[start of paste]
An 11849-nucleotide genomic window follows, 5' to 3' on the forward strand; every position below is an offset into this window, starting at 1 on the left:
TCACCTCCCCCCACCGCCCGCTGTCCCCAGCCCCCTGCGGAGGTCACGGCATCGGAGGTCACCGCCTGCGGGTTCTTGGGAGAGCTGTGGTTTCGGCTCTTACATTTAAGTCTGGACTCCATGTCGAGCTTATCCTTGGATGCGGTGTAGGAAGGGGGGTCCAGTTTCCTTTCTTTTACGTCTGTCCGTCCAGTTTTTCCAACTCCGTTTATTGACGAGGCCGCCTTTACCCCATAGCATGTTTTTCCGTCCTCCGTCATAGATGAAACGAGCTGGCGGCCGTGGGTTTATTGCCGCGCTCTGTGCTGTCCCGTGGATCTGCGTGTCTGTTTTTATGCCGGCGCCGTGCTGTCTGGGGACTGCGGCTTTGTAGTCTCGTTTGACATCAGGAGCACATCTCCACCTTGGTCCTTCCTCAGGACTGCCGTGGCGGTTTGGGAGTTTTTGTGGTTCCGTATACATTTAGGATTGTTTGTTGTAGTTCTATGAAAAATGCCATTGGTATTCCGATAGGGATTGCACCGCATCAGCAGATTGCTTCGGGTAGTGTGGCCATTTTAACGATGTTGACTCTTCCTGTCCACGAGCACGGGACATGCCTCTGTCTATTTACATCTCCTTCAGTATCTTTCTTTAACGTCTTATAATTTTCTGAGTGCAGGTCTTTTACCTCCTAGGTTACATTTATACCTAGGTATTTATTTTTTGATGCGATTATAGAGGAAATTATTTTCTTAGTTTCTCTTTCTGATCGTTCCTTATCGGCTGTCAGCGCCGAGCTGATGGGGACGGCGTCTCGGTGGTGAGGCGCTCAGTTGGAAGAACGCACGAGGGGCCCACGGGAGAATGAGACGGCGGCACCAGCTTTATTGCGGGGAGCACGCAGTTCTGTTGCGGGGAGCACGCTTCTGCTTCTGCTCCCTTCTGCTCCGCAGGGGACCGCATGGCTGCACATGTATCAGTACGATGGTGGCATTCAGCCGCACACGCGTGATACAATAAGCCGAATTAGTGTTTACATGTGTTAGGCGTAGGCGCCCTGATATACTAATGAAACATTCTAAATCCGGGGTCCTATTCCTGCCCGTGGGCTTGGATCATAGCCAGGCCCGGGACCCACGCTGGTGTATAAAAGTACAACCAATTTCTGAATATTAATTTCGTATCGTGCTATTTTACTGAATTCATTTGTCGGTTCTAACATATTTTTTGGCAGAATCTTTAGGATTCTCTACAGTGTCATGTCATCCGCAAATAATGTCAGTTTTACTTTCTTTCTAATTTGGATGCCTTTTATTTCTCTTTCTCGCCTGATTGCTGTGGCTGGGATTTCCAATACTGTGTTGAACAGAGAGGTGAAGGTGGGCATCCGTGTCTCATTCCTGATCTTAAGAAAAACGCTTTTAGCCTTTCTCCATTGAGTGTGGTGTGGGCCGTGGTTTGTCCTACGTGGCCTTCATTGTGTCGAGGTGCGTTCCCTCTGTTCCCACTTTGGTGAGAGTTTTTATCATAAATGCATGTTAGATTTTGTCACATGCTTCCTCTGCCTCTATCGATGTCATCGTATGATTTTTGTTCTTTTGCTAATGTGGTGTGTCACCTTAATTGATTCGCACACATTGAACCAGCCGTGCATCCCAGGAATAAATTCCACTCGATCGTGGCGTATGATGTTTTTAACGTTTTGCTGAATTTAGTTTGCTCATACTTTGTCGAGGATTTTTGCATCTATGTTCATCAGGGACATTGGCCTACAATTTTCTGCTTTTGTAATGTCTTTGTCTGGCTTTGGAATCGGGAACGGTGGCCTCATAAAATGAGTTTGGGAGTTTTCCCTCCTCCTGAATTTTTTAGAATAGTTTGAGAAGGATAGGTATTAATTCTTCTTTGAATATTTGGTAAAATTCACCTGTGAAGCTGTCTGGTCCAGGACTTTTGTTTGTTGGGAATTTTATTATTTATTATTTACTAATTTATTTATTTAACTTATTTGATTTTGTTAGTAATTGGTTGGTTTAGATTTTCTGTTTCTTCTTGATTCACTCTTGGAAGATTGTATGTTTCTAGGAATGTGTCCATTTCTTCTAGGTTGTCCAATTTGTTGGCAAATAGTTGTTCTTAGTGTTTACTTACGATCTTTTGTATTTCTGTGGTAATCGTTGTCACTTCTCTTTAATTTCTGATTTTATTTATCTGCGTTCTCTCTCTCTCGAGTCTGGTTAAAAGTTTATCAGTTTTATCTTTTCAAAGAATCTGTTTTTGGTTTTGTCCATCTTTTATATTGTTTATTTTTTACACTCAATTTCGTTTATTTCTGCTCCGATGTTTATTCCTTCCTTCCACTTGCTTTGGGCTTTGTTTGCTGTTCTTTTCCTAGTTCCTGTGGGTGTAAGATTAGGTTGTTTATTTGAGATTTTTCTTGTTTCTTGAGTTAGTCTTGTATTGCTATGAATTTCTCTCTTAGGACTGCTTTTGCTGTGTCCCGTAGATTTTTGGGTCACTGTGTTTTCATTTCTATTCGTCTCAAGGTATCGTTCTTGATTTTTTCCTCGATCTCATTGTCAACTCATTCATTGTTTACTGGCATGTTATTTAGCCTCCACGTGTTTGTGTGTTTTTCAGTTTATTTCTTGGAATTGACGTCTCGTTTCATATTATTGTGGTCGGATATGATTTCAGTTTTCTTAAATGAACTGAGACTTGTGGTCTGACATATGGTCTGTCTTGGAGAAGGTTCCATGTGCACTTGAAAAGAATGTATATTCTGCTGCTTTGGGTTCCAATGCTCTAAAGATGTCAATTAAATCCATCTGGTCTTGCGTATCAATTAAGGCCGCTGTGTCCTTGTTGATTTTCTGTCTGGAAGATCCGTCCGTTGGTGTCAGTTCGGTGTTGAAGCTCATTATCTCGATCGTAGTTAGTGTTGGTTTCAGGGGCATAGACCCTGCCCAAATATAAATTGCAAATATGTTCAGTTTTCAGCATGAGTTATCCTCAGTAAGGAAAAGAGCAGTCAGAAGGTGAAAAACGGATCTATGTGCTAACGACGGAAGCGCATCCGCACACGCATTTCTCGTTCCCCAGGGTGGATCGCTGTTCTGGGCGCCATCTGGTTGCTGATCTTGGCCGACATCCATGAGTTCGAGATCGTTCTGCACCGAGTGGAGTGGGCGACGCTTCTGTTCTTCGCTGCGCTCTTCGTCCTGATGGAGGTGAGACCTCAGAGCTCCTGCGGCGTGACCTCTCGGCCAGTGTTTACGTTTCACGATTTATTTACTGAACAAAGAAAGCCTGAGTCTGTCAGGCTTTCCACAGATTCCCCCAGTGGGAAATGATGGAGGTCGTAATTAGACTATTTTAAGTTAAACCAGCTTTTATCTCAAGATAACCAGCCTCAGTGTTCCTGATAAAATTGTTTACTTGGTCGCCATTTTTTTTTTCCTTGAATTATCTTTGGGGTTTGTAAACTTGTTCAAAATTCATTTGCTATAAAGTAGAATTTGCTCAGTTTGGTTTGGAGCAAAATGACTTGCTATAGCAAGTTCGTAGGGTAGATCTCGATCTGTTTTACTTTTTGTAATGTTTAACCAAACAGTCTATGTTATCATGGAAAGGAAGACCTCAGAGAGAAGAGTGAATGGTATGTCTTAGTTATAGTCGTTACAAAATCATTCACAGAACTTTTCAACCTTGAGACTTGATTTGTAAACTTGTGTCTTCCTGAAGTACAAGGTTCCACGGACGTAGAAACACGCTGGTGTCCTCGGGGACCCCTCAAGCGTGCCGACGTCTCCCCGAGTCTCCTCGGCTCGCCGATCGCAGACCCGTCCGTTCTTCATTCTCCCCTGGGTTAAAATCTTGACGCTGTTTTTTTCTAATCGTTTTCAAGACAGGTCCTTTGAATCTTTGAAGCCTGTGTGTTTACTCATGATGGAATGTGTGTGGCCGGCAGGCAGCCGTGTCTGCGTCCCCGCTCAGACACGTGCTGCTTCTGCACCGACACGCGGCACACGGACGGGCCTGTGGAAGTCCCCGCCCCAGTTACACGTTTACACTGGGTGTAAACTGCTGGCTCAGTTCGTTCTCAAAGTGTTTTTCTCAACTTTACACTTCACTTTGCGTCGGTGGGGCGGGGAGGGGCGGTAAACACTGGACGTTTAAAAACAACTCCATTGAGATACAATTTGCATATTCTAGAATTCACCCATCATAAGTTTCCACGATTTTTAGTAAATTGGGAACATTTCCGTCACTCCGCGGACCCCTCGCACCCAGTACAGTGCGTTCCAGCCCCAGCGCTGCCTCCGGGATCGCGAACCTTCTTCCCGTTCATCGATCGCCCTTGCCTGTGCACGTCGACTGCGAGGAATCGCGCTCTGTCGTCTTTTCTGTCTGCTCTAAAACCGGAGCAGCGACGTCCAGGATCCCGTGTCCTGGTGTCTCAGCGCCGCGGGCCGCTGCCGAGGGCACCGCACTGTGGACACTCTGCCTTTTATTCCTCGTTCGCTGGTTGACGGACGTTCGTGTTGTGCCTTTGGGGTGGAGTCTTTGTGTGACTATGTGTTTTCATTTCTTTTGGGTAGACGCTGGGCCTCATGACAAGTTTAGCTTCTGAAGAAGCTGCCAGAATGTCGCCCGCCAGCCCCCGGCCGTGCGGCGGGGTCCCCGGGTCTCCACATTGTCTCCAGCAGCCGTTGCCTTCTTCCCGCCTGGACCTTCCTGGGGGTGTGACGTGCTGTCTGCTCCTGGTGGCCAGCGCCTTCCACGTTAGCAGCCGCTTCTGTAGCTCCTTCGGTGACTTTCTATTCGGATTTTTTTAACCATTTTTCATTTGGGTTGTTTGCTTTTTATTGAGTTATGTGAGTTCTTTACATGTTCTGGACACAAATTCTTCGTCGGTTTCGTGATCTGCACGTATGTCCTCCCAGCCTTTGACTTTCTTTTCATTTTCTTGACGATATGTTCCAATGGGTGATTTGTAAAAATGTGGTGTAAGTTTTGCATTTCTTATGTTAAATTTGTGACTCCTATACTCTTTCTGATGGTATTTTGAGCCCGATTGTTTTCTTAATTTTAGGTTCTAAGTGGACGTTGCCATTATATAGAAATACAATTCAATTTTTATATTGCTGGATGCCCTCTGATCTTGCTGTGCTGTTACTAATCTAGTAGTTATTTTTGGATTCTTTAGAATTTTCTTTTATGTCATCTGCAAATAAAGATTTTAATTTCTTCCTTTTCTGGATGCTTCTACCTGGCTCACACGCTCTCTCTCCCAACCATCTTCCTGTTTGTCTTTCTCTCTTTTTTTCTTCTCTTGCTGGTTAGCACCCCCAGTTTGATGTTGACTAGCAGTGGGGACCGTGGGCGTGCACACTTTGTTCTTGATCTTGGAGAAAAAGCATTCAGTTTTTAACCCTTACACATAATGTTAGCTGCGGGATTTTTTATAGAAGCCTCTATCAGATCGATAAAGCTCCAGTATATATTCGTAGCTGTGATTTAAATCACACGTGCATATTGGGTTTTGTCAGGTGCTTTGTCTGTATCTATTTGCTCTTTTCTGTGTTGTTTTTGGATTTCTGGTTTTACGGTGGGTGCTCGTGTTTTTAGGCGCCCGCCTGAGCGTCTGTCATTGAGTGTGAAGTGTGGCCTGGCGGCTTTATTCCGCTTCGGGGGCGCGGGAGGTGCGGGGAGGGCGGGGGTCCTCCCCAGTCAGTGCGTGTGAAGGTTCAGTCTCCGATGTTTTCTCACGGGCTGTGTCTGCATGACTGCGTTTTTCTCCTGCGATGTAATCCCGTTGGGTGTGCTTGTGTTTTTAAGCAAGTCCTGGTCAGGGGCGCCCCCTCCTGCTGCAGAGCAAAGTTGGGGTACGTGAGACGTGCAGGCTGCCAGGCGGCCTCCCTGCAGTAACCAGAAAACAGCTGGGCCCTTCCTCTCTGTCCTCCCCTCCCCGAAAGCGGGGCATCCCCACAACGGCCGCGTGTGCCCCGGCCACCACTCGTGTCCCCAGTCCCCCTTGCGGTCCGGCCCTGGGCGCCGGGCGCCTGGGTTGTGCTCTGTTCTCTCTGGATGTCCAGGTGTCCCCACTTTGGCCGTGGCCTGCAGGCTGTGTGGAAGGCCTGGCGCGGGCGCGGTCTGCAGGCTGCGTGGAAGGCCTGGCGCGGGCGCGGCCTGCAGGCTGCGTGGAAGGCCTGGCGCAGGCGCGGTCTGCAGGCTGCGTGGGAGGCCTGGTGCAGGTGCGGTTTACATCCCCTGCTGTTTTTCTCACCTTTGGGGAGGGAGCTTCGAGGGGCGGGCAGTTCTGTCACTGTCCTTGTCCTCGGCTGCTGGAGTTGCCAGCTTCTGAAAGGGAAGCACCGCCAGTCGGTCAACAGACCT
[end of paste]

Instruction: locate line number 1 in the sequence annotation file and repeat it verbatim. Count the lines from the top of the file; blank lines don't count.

An 11849-nucleotide genomic window follows, 5' to 3' on the forward strand; every position below is an offset into this window, starting at 1 on the left: